It is the best of times and the worst of times for some businesses. Many look at the world and see the opportunities of being data rich, customer centric, and nimble while others imagine they can bring their old school thinking to the new media, always-on connected customer. They sit cross-fingered hoping that putting lipstick on their pig will improve their results. Let’s explore two publishers making news recently and learn how one is failing while the other has become quite successful.

We will learn from this comparison no matter what type of business we are in.

I love to consume and share content on my iPad. Ask any of the nearly 20-plus million people who have one and I am pretty sure they’ll respond the same way. So you figure when a publishing powerhouse invests an initial $30 million dollars and another $500,000 an issue into an iPad-only publication, how could it go wrong? Well, not all the numbers for The Daily have been revealed (for that you would have to speak to Rupert Murdoch or his Daily staff), but based on recent data and calculations, the results are not very promising. It has been estimated that the app had been downloaded 500,000 times and that 75,000 people have become “regular users” of the app, at least during the extended free trial period. Nevertheless, the tweets per day from the app are on the decline.

If I had to explain to Mr. Murdoch and his team why their paid subscriber to application download conversion rate is so low, I would tell them that while their content is beautiful, the experience of consuming it was painful and slow. People want speed, freshness, and variety. It’s painful to watch all these little boxes on screen while my issue was being delivered and to watch my beard grow as thumbnails of pages loaded. Mr. Murdoch, your publication is obese and crippled.

What has been your experience with The Daily? How would you fix it at this point?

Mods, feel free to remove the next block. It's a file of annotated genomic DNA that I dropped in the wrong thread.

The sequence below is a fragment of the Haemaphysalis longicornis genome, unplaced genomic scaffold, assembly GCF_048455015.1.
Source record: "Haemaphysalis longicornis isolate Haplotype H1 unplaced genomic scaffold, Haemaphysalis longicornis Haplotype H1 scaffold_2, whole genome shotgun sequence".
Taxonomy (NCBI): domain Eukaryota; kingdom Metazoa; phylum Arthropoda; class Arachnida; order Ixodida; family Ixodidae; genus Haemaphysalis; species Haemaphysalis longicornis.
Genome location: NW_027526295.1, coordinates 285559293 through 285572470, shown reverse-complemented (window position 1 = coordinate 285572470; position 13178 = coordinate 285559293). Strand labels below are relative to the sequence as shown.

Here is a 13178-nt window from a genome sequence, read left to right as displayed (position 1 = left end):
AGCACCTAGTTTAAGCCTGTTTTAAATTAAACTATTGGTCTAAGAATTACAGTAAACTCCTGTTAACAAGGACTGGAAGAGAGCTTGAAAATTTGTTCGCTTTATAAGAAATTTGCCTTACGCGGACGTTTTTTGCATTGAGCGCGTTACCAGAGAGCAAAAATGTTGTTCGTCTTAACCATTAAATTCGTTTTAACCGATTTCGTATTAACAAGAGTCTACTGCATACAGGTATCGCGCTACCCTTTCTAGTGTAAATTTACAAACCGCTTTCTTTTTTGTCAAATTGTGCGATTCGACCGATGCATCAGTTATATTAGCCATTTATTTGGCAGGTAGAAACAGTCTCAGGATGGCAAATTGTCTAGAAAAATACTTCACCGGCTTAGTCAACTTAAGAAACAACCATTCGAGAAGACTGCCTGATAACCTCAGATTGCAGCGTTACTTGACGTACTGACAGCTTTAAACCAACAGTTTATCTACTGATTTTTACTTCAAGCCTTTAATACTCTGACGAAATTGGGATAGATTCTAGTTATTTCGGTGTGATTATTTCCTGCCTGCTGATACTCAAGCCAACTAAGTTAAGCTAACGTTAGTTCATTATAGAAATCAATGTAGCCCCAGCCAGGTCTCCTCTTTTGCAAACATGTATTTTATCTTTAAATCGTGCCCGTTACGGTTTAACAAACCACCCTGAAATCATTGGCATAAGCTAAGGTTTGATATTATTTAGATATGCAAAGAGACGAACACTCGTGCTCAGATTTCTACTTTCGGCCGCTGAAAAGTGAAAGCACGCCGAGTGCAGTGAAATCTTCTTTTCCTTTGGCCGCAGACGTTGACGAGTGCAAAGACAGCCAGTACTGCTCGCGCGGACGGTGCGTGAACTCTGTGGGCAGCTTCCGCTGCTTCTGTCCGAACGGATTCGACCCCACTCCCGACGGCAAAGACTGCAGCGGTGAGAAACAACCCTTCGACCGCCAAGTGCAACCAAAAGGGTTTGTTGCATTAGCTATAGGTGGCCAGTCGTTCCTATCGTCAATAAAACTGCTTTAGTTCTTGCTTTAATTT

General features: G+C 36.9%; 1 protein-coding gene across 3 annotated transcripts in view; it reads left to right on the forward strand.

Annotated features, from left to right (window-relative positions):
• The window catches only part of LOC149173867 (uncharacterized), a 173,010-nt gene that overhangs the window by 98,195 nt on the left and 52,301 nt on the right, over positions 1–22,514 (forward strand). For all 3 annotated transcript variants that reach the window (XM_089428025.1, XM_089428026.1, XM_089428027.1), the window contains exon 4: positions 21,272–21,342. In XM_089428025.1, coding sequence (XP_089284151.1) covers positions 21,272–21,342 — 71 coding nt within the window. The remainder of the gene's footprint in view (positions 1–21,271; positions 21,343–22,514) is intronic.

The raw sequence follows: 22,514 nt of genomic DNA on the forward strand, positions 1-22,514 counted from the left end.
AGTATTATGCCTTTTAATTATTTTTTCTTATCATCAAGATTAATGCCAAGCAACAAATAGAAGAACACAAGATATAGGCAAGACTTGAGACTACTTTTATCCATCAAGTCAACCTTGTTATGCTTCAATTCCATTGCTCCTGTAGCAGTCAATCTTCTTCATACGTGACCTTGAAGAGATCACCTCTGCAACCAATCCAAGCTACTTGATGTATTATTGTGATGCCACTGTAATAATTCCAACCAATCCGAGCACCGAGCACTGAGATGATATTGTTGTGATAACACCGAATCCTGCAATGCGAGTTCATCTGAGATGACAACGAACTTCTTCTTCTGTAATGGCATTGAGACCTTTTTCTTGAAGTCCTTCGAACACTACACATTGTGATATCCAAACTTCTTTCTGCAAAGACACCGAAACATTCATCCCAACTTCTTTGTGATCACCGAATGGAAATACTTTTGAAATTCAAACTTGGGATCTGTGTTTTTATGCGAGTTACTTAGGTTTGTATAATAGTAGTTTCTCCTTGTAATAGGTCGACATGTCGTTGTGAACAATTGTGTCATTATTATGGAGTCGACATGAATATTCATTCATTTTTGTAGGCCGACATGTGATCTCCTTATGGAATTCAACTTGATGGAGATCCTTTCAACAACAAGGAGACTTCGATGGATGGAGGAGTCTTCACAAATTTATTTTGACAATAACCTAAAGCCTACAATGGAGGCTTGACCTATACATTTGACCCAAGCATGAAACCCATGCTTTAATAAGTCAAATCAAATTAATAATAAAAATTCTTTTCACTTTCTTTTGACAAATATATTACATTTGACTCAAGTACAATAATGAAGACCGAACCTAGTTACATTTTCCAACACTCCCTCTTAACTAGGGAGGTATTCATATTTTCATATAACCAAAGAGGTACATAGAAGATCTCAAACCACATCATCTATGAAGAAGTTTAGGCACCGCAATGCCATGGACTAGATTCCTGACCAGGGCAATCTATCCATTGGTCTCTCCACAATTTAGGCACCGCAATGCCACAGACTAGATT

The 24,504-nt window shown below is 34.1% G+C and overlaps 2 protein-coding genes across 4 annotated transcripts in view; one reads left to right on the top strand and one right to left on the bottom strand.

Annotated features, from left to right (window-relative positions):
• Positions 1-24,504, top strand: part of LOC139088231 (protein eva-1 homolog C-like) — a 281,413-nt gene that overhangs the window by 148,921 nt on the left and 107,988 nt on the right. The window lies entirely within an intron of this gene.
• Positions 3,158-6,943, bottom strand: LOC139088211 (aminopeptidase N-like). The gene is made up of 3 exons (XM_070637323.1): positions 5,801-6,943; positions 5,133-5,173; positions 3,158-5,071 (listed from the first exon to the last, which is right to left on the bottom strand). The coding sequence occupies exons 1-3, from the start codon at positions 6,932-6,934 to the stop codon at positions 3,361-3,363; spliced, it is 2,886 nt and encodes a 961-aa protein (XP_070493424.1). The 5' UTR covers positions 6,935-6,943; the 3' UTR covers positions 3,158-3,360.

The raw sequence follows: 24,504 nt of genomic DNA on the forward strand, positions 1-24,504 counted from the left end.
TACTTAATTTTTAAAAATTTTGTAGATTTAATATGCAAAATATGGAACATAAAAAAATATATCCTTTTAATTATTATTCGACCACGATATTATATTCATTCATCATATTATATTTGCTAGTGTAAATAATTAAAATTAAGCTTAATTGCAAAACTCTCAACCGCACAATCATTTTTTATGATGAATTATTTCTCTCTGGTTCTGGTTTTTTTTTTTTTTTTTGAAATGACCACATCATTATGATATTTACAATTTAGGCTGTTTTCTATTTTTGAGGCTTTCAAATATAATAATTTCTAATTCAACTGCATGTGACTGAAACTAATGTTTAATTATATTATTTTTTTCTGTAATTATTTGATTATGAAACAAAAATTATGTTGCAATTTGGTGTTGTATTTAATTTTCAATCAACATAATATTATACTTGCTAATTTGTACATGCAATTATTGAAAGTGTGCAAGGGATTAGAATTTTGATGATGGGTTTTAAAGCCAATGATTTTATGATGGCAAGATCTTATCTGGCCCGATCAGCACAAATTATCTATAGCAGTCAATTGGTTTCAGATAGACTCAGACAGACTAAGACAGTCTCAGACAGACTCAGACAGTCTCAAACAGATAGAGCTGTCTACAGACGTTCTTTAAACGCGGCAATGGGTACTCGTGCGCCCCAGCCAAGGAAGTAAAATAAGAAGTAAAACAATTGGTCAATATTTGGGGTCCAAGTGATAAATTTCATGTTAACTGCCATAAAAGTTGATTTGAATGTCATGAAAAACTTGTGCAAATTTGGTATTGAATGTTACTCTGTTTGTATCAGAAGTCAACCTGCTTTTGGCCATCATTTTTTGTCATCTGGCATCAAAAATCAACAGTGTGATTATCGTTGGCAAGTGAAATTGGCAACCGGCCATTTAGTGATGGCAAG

By now I am sure you have heard about the acquisition of The Huffington Post to AOL for $315 million and all the change that has followed that acquisition. The Huffington Post’s news, analysis, and lifestyle website was founded in 2005, which now counts nearly 25 million unique monthly visitors and boasts an affluent, influential audience that is growing at a rate of 22 percent.

You may have heard how The Huffington Post uses  real-time testing to write better headlines. Or maybe you heard The Huffington Post’s CTO Paul Berry speak about its Google Analytics deployment and how it uses it:

When the HuffPost publishes a front-page Quick Read or other feature story, Berry and his team can use Analytics to quickly gauge traffic spikes and update the content in minutes to drive the publication’s editorial direction. The editorial calendar stored on Google Calendar is then updated accordingly, giving staff easy access to any changes even if they are on the road. “Overnight, we can shape our feature stories or Quick Read columns and share any changes with everyone on staff to create more targeted, relevant content and attract more viewers.” says Berry.

As important as these data-driven pieces are to the formula, it was only recently when I heard The Huffington Post’s CFO Eric Ashman deliver the Web Analytics Association Gala Awards dinner keynote that I realized how hard-core, data-centric, real-time-enabling, and customer-focused their business was as he spoke about the primary drivers of The Huffington Post business model.


He spoke about the critical importance of having the right reporting structure in place with web analytics data including real-time stats as they relate to the “product” and marketing stats as they impact sales and marketing flowing directly to the office of the CFO and the board of directors. My brother and I have been advocating that for a reporting system to be meaningful, every piece of data must flow into the financial statements since 2001. Eric, as I do, believes “traffic analytics are as core to strategic planning, decision making and building shareholder value as financial statements.”

Several other critical success factors he shared included:

  • Getting the technology team support and the importance of being nimble.
  • Getting real-time data in the hands of people who can react quickly.
  • Starting simple and building from there.

Mr. Murdoch, I truly wish you could have been there to learn.

Do you agree that we can learn from these two very different publishers?

Create relevant and delightful experiences people want to share. Speed up your site, speed up your corporate metabolism, enable everyone to make decisions based on data, and execute rapidly; that is going to be a winning formula for the next several years. Will you be able to keep up?

Please share if you think others would benefit.